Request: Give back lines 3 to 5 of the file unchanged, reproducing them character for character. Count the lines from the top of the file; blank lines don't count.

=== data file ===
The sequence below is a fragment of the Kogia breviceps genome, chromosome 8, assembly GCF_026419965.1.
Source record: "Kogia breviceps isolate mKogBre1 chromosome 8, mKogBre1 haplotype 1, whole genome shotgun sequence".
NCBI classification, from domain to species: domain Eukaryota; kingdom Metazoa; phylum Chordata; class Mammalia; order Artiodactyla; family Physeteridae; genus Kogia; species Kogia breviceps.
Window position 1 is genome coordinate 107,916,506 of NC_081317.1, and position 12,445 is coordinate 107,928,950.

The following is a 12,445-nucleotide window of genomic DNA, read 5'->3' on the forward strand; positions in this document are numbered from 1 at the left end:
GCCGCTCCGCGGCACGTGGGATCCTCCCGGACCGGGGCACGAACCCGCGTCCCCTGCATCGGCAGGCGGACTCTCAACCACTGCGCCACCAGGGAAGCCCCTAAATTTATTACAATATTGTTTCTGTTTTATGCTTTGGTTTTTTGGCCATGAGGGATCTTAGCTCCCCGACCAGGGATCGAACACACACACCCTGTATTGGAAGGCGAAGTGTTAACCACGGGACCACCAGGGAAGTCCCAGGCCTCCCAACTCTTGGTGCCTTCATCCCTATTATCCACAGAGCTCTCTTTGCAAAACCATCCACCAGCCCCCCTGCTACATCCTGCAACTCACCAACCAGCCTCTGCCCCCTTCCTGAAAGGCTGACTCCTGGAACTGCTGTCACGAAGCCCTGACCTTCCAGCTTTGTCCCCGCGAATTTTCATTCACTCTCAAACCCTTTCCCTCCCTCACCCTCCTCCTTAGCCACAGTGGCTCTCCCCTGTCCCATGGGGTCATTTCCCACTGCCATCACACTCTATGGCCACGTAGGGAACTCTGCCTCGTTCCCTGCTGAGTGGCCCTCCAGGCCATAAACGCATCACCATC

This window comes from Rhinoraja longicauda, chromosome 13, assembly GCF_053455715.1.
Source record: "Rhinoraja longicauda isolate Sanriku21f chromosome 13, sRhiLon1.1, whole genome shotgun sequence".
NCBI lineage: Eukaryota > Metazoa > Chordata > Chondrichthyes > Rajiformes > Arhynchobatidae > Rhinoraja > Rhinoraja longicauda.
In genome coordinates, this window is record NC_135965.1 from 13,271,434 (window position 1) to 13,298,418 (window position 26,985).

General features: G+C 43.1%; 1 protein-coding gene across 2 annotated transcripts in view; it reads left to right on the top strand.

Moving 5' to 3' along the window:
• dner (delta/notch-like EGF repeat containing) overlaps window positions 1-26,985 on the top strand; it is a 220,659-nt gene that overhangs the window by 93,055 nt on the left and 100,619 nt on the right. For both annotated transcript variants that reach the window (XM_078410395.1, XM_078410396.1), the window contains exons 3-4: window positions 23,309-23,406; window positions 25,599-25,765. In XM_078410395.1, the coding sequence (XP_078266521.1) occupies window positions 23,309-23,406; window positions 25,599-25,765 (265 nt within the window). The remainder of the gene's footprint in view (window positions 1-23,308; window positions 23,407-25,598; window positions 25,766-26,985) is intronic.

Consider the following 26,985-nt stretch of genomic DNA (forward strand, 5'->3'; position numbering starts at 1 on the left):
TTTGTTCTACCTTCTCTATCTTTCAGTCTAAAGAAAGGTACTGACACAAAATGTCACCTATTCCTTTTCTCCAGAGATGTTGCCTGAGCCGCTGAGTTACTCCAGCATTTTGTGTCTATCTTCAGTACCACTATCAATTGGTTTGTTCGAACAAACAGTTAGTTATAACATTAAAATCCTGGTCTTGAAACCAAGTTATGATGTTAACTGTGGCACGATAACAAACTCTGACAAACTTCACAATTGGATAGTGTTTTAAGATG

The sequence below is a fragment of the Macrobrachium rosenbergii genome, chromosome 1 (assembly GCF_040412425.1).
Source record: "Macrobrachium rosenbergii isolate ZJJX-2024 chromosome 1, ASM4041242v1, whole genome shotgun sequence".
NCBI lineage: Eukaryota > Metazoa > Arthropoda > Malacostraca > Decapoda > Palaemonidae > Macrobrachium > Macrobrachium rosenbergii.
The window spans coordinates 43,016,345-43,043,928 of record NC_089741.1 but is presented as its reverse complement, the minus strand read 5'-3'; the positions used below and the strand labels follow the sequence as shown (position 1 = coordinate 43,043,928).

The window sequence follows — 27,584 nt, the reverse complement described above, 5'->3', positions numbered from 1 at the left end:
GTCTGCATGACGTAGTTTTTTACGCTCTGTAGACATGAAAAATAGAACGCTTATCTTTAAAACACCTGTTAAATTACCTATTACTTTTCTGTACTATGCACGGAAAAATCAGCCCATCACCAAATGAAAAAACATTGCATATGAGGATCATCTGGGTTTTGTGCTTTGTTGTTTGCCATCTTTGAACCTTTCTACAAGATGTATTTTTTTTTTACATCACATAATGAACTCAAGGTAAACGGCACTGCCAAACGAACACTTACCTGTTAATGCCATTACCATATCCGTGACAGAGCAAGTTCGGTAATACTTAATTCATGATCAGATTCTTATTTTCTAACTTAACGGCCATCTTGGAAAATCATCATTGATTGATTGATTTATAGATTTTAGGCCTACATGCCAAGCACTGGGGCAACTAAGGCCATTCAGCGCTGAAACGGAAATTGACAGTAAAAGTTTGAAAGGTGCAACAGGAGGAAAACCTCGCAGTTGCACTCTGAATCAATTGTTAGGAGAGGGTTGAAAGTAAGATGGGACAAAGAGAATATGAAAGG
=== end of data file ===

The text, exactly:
NCBI classification, from domain to species: domain Eukaryota; kingdom Metazoa; phylum Chordata; class Mammalia; order Artiodactyla; family Physeteridae; genus Kogia; species Kogia breviceps.
Window position 1 is genome coordinate 107,916,506 of NC_081317.1, and position 12,445 is coordinate 107,928,950.

The following is a 12,445-nucleotide window of genomic DNA, read 5'->3' on the forward strand; positions in this document are numbered from 1 at the left end: